January 8-14, 1999
“PICK OF THE WEEK”
Did he or did he not murder his Latin teacher at the age of 14? It sounds like a mystery for Sherlock Holmes, with whom British humorist Martin Lewis happens to identify.
"Half of me is a stunningly incompetent Holmes, consistently failing to solve the mysteries of life, career and romance," he ruminates. "The other half is a gloriously bitchy Dr. Watson, gleefully chronicling all my failures. It's very economic. I'm my own Boswell."
The 40-something Lewis -- whose satiric political comedy has been a staple on Politically Incorrect and many other TV slots -- is also perhaps his own Leonardo, a true Renaissance man who seems to have done just about everything in the world of entertainment.
His impressive credits include producing stage shows, films and records with Monty Python, guest slots on network shows with Tom Arnold, Richard Lewis and Lynn Redgrave, producing television specials on Princess Diana and the Beatles, curating film events for the American Cinematheque and the Motion Picture Academy, and providing savvy material for Dudley Moore, Graham Chapman, Zsa Zsa Gabor and other celebs.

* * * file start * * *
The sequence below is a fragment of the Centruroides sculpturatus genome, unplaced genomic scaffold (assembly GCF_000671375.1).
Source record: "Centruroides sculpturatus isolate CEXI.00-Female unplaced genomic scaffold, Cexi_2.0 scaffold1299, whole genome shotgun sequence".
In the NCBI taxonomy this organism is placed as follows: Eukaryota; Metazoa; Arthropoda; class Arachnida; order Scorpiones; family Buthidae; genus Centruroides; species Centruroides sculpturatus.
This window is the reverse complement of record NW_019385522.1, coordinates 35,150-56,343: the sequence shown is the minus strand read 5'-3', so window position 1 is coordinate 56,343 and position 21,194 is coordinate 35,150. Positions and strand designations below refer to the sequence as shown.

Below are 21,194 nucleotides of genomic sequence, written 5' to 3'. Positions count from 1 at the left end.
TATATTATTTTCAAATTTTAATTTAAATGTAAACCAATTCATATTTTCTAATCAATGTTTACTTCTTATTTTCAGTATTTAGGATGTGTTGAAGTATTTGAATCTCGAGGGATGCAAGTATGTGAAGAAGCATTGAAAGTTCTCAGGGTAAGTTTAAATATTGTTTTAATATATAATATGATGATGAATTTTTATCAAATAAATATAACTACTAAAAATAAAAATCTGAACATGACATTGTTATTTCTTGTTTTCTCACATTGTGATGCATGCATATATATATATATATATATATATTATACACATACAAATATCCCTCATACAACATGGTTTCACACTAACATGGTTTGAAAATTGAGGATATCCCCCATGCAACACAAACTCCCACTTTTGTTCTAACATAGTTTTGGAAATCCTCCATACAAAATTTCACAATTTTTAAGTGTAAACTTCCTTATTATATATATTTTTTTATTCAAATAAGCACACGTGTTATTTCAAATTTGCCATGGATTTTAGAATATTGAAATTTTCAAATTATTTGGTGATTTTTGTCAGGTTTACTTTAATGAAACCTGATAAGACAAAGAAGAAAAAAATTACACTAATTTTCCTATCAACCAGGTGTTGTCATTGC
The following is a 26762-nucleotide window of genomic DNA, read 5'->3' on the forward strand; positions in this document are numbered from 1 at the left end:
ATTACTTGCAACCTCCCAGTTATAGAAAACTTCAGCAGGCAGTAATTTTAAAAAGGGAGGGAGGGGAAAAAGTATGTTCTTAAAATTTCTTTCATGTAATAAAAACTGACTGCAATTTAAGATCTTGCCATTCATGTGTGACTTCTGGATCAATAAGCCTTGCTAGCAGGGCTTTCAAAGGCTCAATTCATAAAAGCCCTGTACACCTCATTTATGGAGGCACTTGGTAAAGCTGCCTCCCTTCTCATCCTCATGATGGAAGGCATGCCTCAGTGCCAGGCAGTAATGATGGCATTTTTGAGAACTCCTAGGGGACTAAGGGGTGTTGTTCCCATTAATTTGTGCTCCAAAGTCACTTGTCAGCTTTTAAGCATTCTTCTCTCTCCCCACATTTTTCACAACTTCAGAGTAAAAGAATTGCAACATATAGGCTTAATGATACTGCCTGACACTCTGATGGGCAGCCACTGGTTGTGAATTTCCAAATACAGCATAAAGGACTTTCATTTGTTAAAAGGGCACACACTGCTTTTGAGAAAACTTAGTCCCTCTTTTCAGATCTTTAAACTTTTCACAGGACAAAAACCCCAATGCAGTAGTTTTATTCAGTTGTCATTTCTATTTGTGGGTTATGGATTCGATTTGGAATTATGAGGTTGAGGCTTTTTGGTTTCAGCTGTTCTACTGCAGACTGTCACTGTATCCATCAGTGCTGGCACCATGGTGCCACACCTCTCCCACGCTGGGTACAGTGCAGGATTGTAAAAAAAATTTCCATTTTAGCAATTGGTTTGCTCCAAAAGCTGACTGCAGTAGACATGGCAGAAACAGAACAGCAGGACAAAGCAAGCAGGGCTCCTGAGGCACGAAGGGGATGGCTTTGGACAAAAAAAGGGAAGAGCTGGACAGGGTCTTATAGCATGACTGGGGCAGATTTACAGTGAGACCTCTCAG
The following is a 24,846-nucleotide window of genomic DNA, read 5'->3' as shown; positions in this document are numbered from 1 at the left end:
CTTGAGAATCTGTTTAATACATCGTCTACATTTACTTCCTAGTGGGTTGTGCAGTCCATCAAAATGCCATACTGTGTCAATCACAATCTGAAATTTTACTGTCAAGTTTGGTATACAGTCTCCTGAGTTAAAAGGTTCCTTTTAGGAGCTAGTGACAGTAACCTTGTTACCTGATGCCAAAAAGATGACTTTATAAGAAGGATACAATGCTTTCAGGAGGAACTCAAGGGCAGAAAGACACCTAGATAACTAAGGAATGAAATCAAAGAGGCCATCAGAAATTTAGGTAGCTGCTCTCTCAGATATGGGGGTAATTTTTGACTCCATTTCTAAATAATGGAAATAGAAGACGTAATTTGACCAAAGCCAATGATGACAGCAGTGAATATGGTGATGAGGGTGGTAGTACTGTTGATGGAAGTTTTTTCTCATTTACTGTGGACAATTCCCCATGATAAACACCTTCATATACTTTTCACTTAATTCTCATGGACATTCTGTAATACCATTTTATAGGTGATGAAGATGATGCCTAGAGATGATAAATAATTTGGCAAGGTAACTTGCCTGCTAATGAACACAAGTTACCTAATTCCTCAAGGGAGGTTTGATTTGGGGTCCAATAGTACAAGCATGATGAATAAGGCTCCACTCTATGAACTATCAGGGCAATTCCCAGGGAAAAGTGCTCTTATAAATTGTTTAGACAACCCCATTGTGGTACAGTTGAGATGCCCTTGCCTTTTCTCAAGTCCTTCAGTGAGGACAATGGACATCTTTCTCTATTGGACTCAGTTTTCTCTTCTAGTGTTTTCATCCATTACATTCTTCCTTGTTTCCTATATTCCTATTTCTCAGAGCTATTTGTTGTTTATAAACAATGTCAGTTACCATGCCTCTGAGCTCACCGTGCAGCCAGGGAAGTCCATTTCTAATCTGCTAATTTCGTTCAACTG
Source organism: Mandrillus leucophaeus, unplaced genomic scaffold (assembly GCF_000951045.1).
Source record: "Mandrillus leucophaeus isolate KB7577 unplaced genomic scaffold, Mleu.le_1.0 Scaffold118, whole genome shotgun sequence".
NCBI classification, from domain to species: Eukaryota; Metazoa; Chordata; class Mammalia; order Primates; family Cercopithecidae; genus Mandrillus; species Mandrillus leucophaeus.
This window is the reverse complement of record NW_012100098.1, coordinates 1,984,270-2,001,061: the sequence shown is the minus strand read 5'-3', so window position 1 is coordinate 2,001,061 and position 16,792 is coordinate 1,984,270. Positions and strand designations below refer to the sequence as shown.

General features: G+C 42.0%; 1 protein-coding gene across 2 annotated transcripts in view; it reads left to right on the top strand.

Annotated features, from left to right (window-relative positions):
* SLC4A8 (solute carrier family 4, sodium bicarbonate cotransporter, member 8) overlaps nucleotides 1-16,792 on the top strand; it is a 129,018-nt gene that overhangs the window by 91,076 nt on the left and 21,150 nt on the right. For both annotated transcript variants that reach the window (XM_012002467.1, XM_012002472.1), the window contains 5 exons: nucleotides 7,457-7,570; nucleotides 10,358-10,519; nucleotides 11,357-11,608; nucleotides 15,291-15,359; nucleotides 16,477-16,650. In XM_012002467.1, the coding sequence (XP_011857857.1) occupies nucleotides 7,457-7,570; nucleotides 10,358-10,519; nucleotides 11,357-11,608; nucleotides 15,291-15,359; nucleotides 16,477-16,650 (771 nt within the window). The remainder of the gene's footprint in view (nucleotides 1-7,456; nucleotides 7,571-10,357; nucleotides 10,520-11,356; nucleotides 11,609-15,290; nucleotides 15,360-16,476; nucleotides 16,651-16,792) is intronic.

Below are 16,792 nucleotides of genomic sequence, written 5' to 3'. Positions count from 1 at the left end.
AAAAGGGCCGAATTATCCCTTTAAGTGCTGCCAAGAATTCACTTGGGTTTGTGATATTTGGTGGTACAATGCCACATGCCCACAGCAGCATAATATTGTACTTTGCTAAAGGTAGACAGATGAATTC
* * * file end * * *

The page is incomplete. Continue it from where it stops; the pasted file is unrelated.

This week the ultra-high-energy Lewis, whose machine-gun style delivery of sardonic observations is sweetened by an irrepressible exuberance, premieres his first autobiographical one-man stage show, Great Exploitations!, one of the two comedic works selected for the Los Angeles performing arts festival SOLO '99 -- the Second Annual Festival of One-Person Shows.
Lewis insists that Great Exploitations! is a "gospel-true" story that begins in his 14th year, when he claims to have kissed his first girl, penned four songs that were recorded by the Beatles, and murdered his Latin teacher. Well . . . "I didn't really kiss the girl," Lewis admits. "It was more of an adolescent lunge . . ."
If the Christmas card he sent out this year -- a teaser for the show -- is any indication, we are sure to be deliciously offended; at the top of the card -- which refers to Lewis' recent humorous commentary on the Clinton travails on MSNBC and other networks -- is a pseudo-sanctimonious quote from the Book of Job: "And mighty was effect of the blow Job received . . ."
That's the sort of wit I call unimpeachable.
- Mary Beth Crain